Are the child’s wishes considered in family law?A common question in family law parenting disputes is: ‘Will my child’s wishes be considered?’. Unfortunately, there is no clear-cut answer to this question. However, what can be said is that a child’s wishes alone will not determine a parenting dispute.

In some circumstances, a child’s wishes will be taken into consideration and afforded weight by a judicial officer, but ultimately parenting orders will always be made in accordance with what is in the best interests of a child. Read more about what is considered when making parenting orders, in our article “Parenting orders for spending time with children”.

When considering what is in the best interest of a child, the child’s ‘views’ or ‘wishes’ may be considered as an additional consideration under the Family Law Act 1975 (Cth) (“the Act”).

How does the court ‘hear’ the views of a child?

The Act outlines how the court may inform itself of views expressed by a child.

The court may inform itself of views expressed by a child:

  • by having regard to anything contained in a report given to the court under Section 62G (2). This generally requires the person giving the report to ascertain the child’s views and include those views in a report; or
  • by making an order under for the child’s interests in the proceedings to be independently represented by a lawyer. The Act requires an Independent Children’s Lawyer for the child to ensure the child’s views are fully put before the court; or
  • subject to the rules of the court, by such other means as the court thinks appropriate.

In Australia, it is not commonplace for a judicial officer to speak directly with a child in respect of their views or wishes.  Such information is reported to the court either through a report; a Child’s Wishes/Family Report or a Single Expert Witness Report, generally written by a child psychologist or social worker, or independent party (an Independent Children’s Lawyer or family consultant).

In accordance with the Act, a child is not required to express their views in relation to a matter.

What weight is attributed to a child’s view or wish?

Again, there is no simple answer to this question. It is largely dependent on the unique circumstances of each matter.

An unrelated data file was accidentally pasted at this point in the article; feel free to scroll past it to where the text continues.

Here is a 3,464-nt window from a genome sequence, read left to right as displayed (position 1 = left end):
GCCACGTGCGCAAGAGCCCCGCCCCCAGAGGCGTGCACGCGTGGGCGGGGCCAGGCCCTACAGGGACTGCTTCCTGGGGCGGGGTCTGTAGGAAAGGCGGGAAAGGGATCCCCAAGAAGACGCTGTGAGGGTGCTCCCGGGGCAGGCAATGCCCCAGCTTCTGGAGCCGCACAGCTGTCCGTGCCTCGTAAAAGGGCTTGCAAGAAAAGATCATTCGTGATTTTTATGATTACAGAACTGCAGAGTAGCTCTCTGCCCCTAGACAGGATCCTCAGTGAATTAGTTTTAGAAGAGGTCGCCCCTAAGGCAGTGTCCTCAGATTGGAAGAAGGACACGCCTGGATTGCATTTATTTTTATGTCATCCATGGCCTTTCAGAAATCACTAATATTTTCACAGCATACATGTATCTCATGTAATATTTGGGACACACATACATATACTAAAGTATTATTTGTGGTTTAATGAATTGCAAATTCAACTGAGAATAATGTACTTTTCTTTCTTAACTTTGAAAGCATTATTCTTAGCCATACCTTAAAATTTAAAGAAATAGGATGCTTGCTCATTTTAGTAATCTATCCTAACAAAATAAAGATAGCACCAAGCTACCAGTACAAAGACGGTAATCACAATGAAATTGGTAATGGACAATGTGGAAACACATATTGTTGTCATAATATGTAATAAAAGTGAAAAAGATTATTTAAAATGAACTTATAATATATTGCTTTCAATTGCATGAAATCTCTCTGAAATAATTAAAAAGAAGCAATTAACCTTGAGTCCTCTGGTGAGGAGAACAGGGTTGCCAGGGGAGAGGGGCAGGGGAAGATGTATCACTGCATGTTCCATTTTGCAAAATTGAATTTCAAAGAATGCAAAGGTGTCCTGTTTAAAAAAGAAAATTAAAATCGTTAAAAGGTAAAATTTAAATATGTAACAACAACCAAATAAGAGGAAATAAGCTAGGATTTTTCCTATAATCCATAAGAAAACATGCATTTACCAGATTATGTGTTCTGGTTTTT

The weight afforded to a child’s view or wish can be dependent on the following factors:

  • The child’s age, maturity and understanding. Generally speaking, an older child’s wish will be given more weight than a younger child as they will generally be considered more mature and have a greater capacity to have input into decisions that affect them;
  • Whether the child has been influenced by a parent or third party;
  • The strength and duration of the child’s wishes; and
  • The degree of the child’s appreciation of the long-term implications of their wishes.

It is also important to note that a child’s view is only one of the additional considerations found in in the Act, amongst a raft of additional considerations that must be considered together with the primary considerations.

There is often caution surrounding a child expressing a view or wish because:

  • children are often ‘people pleasers’ – especially in a separated family dynamic. Children with tell parents ‘what they want to hear’ and not necessarily express the same wish to both parents;
  • children can be influenced by the views of a parent and therefore the view they express may not necessary be of their own construction; and
  • children are often not mature enough to be able to form and articulate a well-reasoned view with regard to their future circumstances.

Whilst a child’s view or wishes is a relevant consideration in the making of parenting orders, it will generally not be the only determining factor. It is important to appreciate that what is in a child’s best interest is not necessarily aligned with what a child’s view or wish may be.

If you’d like to discuss your family law matter with a lawyer or arrange an initial consultation, feel free to get in touch directly with today’s blog writer, Meillon & Bright solicitor, Chelsea Bech.


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The information contained in this article is of general nature and should not be construed as legal advice.

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